Authors: Chris Ryan
Also by Chris Ryan
The One That Got Away
Chris Ryan’s SAS Fitness Book
Chris Ryan’s Ultimate Survival Guide
Fight to Win
Stand By, Stand By
The Kremlin Device
Tenth Man Down
Land of Fire
Who Dares Wins
The Kill Zone
Killing for the Company
Masters of War
Chris Ryan Extreme
In the Alpha Force Series
In the Code Red Series
In the Agent 21 Series
First published in Great Britain in 2016 by Coronet
An imprint of Hodder & Stoughton
An Hachette UK company
Copyright © Chris Ryan 2016
The right of Chris Ryan to be identified as the Author of the
Work has been asserted by him in accordance with
the Copyright, Designs and Patents Act 1988.
All rights reserved. No part of this publication may be reproduced,
stored in a retrieval system, or transmitted, in any form or by any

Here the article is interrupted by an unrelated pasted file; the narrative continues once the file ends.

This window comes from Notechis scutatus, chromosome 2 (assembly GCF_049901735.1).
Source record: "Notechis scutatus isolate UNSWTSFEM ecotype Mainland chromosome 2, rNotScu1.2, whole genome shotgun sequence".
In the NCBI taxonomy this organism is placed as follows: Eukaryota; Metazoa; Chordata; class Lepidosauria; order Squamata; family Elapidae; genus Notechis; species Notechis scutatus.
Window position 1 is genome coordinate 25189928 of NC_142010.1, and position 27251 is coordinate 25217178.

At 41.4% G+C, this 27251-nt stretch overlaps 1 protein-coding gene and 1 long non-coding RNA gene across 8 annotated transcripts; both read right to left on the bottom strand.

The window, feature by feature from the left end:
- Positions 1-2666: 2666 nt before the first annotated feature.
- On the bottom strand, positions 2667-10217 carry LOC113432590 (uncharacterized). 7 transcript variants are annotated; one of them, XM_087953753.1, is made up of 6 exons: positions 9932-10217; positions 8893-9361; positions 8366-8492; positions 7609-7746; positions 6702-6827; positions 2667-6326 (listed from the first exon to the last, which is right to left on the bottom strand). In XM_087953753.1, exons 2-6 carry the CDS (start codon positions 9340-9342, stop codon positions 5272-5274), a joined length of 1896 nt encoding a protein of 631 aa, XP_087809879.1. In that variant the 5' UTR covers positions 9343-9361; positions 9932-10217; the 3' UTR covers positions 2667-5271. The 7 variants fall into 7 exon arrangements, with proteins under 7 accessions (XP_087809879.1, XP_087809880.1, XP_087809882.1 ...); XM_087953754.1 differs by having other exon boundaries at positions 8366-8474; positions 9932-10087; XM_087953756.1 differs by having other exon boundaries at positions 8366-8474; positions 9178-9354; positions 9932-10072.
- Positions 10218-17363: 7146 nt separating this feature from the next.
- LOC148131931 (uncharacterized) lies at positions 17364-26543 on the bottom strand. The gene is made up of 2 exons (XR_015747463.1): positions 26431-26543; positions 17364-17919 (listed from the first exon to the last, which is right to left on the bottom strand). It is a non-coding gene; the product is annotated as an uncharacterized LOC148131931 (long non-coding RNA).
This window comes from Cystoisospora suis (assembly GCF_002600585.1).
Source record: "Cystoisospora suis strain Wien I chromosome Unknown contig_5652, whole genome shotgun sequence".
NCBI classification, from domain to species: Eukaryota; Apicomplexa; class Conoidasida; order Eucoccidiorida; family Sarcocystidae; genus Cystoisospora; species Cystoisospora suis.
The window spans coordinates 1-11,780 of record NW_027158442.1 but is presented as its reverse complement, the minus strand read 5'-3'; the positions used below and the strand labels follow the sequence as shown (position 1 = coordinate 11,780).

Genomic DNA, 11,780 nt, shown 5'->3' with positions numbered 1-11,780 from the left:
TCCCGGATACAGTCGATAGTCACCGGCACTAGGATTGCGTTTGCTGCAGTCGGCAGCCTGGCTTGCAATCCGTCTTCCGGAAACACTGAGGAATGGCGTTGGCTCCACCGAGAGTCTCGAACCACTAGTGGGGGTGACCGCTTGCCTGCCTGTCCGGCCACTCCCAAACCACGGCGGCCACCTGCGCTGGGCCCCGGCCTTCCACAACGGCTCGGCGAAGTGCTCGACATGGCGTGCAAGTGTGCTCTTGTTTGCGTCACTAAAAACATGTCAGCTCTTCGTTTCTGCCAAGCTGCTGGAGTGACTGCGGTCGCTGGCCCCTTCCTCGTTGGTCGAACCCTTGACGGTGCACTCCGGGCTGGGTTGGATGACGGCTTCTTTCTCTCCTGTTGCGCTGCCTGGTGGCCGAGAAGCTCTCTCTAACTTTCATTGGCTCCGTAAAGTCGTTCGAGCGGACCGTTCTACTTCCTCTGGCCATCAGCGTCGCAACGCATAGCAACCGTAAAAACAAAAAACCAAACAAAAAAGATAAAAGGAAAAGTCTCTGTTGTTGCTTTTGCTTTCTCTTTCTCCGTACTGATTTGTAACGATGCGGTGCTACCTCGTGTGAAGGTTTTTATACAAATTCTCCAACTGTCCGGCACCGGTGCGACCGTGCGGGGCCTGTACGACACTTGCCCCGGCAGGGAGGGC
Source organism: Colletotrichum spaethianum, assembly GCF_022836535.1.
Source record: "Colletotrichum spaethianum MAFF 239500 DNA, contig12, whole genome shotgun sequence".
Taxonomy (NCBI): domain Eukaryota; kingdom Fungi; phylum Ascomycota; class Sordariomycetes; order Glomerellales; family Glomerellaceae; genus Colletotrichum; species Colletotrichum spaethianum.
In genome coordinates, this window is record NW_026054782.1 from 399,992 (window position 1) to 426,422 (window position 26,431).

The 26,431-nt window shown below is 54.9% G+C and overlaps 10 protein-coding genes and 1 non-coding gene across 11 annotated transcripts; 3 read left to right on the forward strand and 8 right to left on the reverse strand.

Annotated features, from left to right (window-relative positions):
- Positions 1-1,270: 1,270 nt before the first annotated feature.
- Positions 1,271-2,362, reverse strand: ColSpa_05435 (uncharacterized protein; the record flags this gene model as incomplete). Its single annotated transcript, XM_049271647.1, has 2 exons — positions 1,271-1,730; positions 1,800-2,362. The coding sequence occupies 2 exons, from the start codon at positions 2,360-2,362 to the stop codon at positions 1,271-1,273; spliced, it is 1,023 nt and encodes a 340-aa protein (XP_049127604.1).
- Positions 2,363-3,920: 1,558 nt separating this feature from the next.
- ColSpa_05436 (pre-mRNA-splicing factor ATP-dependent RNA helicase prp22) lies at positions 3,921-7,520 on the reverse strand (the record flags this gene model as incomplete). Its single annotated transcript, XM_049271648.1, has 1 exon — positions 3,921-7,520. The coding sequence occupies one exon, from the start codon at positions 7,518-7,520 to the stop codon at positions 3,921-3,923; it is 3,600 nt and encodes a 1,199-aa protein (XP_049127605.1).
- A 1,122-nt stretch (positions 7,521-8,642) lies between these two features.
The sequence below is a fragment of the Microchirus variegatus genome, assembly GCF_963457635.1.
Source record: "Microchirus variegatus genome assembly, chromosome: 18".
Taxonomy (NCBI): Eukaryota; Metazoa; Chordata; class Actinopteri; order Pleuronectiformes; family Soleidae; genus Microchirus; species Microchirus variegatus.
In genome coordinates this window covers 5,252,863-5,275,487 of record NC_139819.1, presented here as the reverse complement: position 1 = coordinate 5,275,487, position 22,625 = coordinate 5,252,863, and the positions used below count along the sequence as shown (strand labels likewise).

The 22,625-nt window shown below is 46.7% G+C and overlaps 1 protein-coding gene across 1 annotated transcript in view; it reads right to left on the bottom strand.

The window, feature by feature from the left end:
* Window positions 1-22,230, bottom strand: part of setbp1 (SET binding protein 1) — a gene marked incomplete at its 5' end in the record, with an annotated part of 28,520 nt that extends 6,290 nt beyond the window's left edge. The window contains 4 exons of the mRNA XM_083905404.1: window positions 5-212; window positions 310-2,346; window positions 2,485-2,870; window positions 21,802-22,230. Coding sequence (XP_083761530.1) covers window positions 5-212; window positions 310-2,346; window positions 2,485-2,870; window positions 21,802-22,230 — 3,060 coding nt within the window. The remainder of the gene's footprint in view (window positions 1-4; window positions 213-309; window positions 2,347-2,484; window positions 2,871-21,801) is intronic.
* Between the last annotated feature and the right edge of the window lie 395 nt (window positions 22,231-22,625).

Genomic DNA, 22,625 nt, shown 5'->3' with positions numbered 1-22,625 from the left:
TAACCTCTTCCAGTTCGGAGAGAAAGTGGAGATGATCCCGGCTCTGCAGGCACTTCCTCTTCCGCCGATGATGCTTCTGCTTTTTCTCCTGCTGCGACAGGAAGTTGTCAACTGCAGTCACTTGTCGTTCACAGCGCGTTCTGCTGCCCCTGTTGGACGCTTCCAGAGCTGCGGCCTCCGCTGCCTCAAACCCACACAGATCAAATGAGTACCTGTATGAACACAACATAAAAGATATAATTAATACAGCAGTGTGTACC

means without the prior written permission of the publisher, nor be
otherwise circulated in any form of binding or cover other than that
in which it is published and without a similar condition being
imposed on the subsequent purchaser.
All characters in this publication are fictitious and any resemblance
to real persons, living or dead is purely coincidental.
A CIP catalogue record for this title is available from the British Library
ISBN 978 1 444 78335 3
Hodder & Stoughton Ltd
50 Victoria Embankment
London EC4Y 0DZ
Her people called themselves the Yazidi. Her captors called her a devil-worshipper. But really she was just a young girl.
Baba was sixteen and she had forgotten what it felt like not to be scared.
When the news had come that the fighters from Islamic State had surrounded her village in the shadow of Mount Sinjar in northern Iraq, the women started to scream, because they knew what it meant for their daughters. Baba’s own mother did not survive the attack. Nor did her father. But they lived long enough to see what happened to their girls. In the one main room of their tiny house, the fighters had forced Baba’s parents to their knees at gunpoint, then made the old couple watch as they beat and raped Baba’s two younger sisters. They were twelve and fourteen.